They say there's no place like home; well, there's no place like the VIC, either.
Every couple of weeks my family heads to Paul Smith's to hike our favorite VIC trails. A few weeks ago it was the Barnum Brook Trail, more recently it was the big Heron Marsh loop. Deciding which path to take is never hard -- pressed for time and we're hitting the long Barnum Pond boardwalk while admiring clusters of pitcher plants and fragrant patches of sheep laurel. When there's more time to take our time, it's straight to the floating bridge (yes, it's as cool as it sounds) and on to the fairy-tale like boreal forest that guards a truly magnificent outpost of tamaracks.
But let's not get ahead of ourselves. VIC stands for Visitor Interpretive Center, and if you've never been there before it's worth checking out the main building before heading out. Inside there is a little nature museum, bathrooms, and information about the VIC's 25-mile trail network. You can also fill up your water bottles, because you definitely remembered your water bottles, right?
The VIC is open year-round and I swear it looks different every time we visit. In the summer its verdant forests are decorated with colorful streaks as songbirds fly by. In the winter it's quiet, monochrome, and expansive looking; in spring the wildflowers reflect off of mud puddles as the chirping of squirrels and chipmunks signal nature's reawakening.
And in the fall, the place is simply on fire. The VIC's many ecosystems are home to all manner of plant life, and they all contribute to the variegated landscape that's on display. Bracken ferns turn a reddish brown, maples light up with oranges and reds, and tamaracks -- the only needle-bearing tree to lose their needles in the fall -- morph from a sunny yellow to a blazing rusty orange as the season progresses. Then those amazing, soft needles drift to the ground, exposing the trees' bent, twisty trunks.
Yes, we love the VIC. During our most recent trip, we took the trail that begins beside the main VIC building. It's a short walk to the edge of a steep drop off, where there's a striking panorama of Heron Marsh and St. Regis Mountain behind it. We headed left, keeping the marsh to our right, and descended to the edge of the wetland. Like a lot of the VIC trails, this path is pretty wide and not too bumpy. That's good, because we had our daughter, Lucina, in a stroller. The big tired, ATV-style strollers can definitely handle the terrain here, just be forewarned that it'll be a bumpy ride. If that's an issue, carry the kid in a backpack.
Once the trail gets to Heron Marsh there are a few nice boardwalks that jut into the marsh and circle back to the main path. Do take these detours, as they provide unique views over the marsh -- there aren't many places where you can get this kind of perspective and walk away with dry feet!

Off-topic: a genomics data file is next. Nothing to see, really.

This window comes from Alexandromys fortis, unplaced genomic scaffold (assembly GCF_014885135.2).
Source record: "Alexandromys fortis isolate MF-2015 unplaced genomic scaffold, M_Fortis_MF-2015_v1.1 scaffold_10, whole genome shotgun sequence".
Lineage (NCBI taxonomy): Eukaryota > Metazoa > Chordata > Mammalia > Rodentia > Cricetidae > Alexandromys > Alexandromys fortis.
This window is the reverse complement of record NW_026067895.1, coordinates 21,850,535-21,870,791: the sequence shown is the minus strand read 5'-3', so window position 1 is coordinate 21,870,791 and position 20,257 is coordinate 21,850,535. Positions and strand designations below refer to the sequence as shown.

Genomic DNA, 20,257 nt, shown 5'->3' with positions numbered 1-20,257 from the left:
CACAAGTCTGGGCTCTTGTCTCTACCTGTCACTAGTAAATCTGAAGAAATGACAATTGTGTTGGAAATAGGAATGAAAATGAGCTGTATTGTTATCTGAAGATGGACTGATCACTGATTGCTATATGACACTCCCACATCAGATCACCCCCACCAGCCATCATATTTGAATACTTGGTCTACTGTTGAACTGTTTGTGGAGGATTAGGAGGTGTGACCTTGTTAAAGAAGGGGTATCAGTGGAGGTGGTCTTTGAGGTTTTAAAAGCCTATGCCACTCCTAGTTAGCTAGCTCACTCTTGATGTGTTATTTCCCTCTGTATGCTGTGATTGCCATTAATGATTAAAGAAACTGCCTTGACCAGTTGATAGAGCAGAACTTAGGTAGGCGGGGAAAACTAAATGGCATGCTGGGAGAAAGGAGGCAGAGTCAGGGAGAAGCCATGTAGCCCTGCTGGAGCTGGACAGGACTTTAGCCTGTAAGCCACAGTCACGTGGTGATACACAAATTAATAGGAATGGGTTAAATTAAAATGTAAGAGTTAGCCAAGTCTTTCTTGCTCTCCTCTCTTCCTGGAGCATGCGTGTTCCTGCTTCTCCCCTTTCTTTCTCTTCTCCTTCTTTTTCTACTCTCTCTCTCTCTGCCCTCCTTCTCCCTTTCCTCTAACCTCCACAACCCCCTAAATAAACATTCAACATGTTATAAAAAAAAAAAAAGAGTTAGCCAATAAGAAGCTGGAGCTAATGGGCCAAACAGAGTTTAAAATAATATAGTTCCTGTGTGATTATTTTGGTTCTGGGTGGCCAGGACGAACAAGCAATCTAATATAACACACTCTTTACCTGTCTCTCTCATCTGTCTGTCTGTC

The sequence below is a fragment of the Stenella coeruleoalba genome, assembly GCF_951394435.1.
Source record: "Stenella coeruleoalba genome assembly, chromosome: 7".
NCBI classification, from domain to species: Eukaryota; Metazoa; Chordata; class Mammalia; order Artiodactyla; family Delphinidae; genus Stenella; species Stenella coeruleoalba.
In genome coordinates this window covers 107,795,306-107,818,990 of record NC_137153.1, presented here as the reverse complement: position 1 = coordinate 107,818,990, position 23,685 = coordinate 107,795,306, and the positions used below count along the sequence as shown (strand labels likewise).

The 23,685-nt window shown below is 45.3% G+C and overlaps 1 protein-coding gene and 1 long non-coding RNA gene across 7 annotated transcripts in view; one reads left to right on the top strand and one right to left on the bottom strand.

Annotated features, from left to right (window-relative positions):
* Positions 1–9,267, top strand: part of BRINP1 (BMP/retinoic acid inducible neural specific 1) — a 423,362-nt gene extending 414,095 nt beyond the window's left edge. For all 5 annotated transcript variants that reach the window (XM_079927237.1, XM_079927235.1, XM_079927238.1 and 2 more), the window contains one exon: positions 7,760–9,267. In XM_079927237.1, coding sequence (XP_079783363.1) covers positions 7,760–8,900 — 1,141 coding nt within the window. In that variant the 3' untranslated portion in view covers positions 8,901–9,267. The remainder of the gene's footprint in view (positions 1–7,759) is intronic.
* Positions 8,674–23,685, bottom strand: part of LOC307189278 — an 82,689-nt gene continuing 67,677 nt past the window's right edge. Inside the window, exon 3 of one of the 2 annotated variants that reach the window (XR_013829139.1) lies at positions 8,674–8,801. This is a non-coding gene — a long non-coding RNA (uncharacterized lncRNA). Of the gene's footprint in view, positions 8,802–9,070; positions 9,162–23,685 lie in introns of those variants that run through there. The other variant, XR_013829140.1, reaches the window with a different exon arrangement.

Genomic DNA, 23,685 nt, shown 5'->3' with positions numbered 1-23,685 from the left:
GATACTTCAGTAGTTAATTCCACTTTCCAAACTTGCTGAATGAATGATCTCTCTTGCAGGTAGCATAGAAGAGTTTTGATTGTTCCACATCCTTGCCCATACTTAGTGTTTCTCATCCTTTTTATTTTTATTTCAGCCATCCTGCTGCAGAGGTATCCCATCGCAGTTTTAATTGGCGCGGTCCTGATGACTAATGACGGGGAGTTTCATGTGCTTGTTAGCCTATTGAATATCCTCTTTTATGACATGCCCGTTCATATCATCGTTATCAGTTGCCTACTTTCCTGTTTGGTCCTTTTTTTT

After the boardwalks comes the floating bridge, my favorite human-made structure in the entire place. But before we cross the bridge, it's worth mentioning there's a waterfall just a little bit farther down the trail that shouldn't be missed.
The bridge isn't a marvel of modern engineering or anything, but it is cool. Adults and kids alike will love how it moves on the water. Jumping on it moves the entire structure, just don't go too crazy. This isn't a playground, after all. Besides making me feel like a kid again, the bridge also provides a great view looking up Heron Marsh. Take some time and scan the pickerel weed and lily pads for birds. Ducks love hiding out here, and we've seen also seen great blue herons quietly fishing among the grasses.
After the bridge, the trail enters a gorgeous hardwood forest that sports quite the vibrant canopy come fall. Next comes the boreal forest, a soft, mossy place that's dark, lush, and green year-round. There's a light at the end of the tunnel: a long boardwalk that crosses the end of the marsh. Tamaracks abound here, as does Labrador tea, cotton grass, and a bunch of other interesting bog plants. We always linger along this stretch because, once again, it's rare to be in the middle of a squishy landscape like this without standing knee deep in tannin-colored water, and it's a fascinating place to visit.
Once we've had our fill of marsh admiration, it's back into the forest for another stroll beneath the hardwoods. There are more scenic views along the way, and if we have time we extend the adventure by making the side trip along Barnum Brook to Barnum Pond. It probably adds another 45 minutes or so to the outing, but that's a story for another time.
Getting to the VIC
From Malone, take Route 30 south for about 31.5 miles and look for the VIC sign on the right.
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